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Dear Father Angelo

I would like to ask your help in order to explore the meaning of the word ‘flesh’ when used in the Pauline Epistles. In his letter to the Ephesians, Saint Paul writes that “no one hates his own flesh” (cf. Ephesians 5, 21-33) and by flesh he means the flesh of the husband and the wife, which are one body. Nevertheless, he uses the word flesh also to refer to the sins of the flesh (Cf. Galatians 5, 16 ss).


The answer from father Angelo

Dear Alfredo,

In the Sacred Scripture, and more precisely in the writings of Saint Paul, the term flesh is used with different meanings.

1. First of all, it indicates the living body made of bones, flesh, muscles and blood, as opposed to all the vegetal and merely material entities. The flesh, when used to indicate the human body, is a good substance, created by God.

2. However, sometimes it means consanguinity, as in this example: “Rather, let us sell him to these Ishmaelites, instead of doing away with him ourselves. After all, he is our brother, our own flesh.” (Genesis 37,27).

3. Other times the word ‘flesh’ can be used to symbolize all mankind, for example when it is used in the expression ‘every flesh’.

4. Often the term ‘flesh’, as well as the expression ‘flesh and blood’, are used to indicate the weakness, frailty, dependence and transience of men: “Time after time he restrained his anger and did not stir up his full wrath. He remembered that they were but flesh, a passing breeze that does not return.” (Psalm 78, 39). And also: “Blessed are you, Simon son of Jonah. For flesh and blood has not revealed this to you” (Matthew 16,17).

5. Other times, it indicates man as a whole, soul and body. For example: “my heart and my flesh cry out for the living God.” (Psalm 84,3).

6. In Saint Paul, the word flesh holds all the aforementioned meanings. However, there is one more meaning that is typical of his works: at times, the word flesh refers to man as a sinner.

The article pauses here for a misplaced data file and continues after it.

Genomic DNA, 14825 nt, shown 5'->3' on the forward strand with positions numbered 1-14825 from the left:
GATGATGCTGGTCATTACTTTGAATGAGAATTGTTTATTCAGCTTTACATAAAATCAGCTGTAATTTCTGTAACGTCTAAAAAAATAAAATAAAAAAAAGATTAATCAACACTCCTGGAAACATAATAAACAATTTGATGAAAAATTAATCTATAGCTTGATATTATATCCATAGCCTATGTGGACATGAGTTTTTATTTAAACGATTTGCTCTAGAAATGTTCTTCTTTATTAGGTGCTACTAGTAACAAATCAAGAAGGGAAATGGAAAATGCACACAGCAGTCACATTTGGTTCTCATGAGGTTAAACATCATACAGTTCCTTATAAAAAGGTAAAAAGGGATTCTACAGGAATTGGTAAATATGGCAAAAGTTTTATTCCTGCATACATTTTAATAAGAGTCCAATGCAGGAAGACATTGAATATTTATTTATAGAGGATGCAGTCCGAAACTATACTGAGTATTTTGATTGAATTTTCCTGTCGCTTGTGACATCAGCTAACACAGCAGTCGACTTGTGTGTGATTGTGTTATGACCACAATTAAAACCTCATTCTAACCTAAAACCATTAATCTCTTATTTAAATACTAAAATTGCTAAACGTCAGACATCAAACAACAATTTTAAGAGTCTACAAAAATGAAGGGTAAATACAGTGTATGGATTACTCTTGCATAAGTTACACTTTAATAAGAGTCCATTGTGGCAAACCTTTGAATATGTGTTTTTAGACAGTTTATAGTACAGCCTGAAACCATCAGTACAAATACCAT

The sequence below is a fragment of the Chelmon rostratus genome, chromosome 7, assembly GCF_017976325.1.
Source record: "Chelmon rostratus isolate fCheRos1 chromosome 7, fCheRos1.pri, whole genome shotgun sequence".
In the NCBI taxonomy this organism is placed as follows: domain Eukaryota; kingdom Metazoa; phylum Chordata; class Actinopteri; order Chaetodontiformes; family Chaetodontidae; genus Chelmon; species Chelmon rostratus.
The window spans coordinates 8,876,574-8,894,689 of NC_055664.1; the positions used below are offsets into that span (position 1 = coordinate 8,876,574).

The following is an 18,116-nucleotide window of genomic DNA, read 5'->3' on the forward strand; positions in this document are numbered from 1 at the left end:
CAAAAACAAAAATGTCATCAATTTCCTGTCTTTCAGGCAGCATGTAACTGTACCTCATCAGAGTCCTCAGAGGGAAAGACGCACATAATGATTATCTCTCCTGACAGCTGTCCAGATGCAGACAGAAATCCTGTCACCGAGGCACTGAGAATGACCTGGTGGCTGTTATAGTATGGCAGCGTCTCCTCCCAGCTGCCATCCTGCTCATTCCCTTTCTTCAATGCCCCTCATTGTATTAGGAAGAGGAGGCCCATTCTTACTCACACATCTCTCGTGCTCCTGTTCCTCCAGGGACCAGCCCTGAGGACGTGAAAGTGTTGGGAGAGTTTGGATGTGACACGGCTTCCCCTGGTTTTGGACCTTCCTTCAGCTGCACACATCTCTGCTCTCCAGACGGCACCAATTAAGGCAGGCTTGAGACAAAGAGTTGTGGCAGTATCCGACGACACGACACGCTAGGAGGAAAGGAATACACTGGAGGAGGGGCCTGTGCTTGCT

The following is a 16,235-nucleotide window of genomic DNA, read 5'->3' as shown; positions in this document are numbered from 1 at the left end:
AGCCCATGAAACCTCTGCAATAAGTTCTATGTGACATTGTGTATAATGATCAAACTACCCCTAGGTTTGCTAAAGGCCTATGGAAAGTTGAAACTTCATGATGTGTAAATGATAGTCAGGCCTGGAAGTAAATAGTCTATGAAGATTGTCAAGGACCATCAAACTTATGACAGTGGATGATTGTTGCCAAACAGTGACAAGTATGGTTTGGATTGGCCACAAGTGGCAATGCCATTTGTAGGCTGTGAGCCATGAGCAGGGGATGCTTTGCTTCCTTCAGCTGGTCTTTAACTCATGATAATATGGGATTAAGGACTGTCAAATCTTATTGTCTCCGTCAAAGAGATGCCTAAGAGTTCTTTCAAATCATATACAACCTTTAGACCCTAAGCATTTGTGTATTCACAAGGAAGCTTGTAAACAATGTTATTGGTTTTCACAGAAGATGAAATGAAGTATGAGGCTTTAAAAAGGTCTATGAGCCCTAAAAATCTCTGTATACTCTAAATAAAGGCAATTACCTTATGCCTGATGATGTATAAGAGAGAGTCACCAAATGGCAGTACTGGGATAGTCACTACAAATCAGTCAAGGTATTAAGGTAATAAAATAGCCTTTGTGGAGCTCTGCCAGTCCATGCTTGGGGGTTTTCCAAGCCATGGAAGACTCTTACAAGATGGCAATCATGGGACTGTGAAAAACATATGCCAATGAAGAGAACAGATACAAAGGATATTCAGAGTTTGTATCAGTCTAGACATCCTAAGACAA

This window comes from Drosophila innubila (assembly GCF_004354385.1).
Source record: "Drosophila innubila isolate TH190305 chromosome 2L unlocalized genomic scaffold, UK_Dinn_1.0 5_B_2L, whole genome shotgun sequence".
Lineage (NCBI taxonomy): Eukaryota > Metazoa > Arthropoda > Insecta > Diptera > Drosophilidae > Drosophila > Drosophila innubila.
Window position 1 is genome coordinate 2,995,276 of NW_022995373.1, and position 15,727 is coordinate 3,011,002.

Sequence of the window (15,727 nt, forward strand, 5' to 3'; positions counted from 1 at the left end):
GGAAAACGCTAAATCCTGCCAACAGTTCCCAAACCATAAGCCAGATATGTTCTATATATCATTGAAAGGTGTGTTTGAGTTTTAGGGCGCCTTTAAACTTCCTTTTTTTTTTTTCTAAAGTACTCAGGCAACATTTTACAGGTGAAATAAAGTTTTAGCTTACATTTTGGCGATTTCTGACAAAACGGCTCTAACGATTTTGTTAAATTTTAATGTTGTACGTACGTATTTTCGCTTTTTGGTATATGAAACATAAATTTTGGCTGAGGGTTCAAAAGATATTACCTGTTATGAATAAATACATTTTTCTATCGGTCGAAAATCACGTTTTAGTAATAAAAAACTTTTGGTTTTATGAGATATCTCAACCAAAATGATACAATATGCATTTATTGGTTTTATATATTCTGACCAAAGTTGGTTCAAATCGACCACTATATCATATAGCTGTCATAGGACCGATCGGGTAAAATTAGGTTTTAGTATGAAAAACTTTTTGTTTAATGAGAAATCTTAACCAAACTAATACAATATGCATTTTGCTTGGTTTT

In this particular aspect, the word flesh is used as a synonym of sin, of what is hostile to God. 

This is what St. Paul writes in the Epistle to the Galatians: “Now the works of the flesh are obvious: immorality, impurity, licentiousness, idolatry, sorcery, hatreds, rivalry, jealousy, outbursts of fury, acts of selfishness, dissensions, factions, occasions of envy, drinking bouts, orgies, and the like. I warn you, as I warned you before, that those who do such things will not inherit the kingdom of God” (Galatians 5, 19-21).

St. Paul applies the same meaning in the Epistle to the Ephesians: “All of us once lived among them in the desires of our flesh, following the wishes of the flesh and the impulses, and we were by nature children of wrath, like the rest.” (Ephesians 2,3.)

In this particular sense, there is an opposition between the work of the flesh and the work of the Spirit: “For the concern of the flesh is hostility toward God; it does not submit to the law of God, nor can it; and those who are in the flesh cannot please God.” (Romans 8, 7-8).

7. Even though this particular meaning is typical of St. Paul, we can find it also in Saint John, for example when Jesus says: “What is born of flesh is flesh and what is born of spirit is spirit.” (John 3, 6). However, when indicating the reality of sin, John generally uses the term ‘world’.

I wish you well, bless you and assure you of remembrance to the Lord.

Father Angelo